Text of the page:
The United States Federal Reserve has raised its key interest rate by three-quarters of a point for the third time in a row as it continues its fight to control the rising inflation. As a result, the benchmark short-term rate currently ranges between 3 per cent and 3.25 per cent – the highest in nearly 14 years.
However, it is showing no signs of stopping as the officials have forecasted that the rates can go up once again, and by 2023, it can be somewhere around 4.4 per cent – one point more than the June forecast.
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The rise in borrowing rates will affect several individuals as well as business loans in the US and it will make mortgaging a car or getting a loan costlier. The goal is to decrease the amount of borrowing from financial institutions which can result in the cooling down of the economy for some time.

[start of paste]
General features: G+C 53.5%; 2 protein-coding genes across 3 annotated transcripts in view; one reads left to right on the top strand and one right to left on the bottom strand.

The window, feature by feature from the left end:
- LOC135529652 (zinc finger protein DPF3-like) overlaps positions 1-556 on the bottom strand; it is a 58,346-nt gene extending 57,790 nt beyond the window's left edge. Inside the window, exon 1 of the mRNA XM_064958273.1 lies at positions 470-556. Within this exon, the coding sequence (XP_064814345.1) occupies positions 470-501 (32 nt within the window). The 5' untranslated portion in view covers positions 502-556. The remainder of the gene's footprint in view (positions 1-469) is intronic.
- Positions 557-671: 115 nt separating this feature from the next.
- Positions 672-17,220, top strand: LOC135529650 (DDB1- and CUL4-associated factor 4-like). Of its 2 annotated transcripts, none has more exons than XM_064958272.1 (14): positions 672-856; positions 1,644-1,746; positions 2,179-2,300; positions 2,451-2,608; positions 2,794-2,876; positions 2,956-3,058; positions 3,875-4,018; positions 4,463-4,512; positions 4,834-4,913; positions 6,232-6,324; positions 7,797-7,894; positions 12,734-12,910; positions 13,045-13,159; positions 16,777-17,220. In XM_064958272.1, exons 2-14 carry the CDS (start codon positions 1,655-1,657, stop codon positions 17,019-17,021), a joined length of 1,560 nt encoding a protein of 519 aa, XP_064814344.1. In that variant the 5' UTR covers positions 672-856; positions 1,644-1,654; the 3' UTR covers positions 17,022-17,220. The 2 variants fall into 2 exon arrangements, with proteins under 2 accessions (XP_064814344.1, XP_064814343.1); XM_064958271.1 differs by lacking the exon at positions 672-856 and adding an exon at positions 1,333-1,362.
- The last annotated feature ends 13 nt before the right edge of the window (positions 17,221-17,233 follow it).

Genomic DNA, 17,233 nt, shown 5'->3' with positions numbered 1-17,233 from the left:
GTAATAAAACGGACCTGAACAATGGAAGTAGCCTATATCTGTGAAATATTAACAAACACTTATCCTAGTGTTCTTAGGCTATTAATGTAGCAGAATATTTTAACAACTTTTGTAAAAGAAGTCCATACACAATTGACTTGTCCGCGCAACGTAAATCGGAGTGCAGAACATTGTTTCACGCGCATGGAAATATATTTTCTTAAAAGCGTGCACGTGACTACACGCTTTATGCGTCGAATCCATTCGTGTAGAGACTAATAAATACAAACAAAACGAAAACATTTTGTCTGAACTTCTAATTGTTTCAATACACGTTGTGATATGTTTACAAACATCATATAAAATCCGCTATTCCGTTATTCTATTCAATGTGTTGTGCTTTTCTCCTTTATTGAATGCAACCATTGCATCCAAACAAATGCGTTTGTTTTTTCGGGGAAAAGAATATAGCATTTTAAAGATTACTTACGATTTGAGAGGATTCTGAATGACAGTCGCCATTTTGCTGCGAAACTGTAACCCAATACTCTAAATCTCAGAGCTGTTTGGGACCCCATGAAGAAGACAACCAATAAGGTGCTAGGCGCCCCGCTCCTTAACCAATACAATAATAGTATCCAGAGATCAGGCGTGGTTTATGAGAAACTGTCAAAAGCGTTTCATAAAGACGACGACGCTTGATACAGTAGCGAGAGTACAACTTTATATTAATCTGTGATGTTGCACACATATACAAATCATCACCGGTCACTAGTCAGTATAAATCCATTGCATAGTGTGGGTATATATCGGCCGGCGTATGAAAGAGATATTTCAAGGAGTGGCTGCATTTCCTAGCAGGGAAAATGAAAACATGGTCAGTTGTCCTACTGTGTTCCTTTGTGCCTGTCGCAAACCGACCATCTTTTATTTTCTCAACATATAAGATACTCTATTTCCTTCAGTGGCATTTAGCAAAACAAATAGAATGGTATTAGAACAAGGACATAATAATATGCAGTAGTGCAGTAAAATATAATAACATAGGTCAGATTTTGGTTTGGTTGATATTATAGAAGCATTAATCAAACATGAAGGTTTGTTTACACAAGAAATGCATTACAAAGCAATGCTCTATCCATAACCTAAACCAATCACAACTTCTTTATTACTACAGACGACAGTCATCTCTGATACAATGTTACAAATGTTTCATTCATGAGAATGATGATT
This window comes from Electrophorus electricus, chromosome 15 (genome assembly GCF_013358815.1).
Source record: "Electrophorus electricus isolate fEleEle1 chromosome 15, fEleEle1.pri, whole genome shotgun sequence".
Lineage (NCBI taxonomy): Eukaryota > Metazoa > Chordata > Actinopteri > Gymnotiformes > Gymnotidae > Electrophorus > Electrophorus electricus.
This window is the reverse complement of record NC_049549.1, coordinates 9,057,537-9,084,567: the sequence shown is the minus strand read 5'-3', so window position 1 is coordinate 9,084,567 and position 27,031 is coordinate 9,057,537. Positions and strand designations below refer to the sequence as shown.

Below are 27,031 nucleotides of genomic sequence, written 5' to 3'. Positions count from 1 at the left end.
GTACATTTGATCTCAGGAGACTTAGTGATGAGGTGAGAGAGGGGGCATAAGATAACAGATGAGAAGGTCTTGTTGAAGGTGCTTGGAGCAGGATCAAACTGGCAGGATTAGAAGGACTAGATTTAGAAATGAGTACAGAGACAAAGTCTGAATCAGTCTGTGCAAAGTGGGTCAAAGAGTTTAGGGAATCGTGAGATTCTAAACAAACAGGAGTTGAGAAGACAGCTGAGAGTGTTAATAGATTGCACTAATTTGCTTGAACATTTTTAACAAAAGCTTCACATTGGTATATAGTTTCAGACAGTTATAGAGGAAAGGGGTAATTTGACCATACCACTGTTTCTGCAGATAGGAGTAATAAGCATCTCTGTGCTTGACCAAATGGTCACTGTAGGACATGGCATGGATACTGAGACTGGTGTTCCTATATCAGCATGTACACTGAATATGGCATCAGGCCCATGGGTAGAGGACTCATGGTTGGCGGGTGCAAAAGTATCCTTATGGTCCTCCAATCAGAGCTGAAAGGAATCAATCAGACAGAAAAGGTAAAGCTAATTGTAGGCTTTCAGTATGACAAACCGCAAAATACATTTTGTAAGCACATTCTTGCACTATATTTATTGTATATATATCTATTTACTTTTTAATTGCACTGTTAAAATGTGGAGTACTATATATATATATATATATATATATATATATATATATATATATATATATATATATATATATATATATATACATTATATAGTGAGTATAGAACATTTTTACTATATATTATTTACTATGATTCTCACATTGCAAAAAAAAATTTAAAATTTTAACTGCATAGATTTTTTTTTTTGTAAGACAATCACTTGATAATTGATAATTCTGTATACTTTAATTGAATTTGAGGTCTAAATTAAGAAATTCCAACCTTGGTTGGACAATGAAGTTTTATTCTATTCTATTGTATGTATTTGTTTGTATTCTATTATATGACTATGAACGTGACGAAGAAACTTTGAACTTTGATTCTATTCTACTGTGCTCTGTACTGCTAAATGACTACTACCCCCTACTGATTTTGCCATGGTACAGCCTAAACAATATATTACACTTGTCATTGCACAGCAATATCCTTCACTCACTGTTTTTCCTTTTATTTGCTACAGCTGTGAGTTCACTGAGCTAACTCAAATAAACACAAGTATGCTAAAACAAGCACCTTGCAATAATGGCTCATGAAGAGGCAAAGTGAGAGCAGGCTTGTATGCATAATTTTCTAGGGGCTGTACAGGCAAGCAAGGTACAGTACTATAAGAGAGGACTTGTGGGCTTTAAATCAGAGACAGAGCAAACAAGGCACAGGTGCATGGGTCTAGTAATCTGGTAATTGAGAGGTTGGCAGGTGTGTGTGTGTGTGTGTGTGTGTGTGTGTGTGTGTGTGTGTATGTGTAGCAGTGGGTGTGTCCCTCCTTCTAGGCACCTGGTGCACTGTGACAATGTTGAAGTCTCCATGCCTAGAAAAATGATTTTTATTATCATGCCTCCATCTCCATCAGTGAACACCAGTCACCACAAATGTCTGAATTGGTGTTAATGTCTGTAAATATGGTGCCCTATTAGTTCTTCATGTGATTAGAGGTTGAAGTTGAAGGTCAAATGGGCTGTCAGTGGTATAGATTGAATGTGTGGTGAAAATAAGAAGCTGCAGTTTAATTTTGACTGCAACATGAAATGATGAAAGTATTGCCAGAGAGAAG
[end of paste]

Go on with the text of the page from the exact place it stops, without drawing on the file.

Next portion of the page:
According to CNBC, the Federal Reserve believes that this can be a “soft landing” for the economy which will allow them to control inflation by growing slowly for the time period.
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Jerome Powell, chair of the Federal Reserve since 2018, had previously said that the constant increase in interest rate will “bring some pain to households and businesses” but also added that their “commitment to bringing inflation back down to its two per cent target was unconditional”.
The decision by the US Federal Reserve followed a global trend as the European Central Bank, The Bank of England, the Reserve Bank of Australia, and the Bank of Canada have all increased interest rates recently.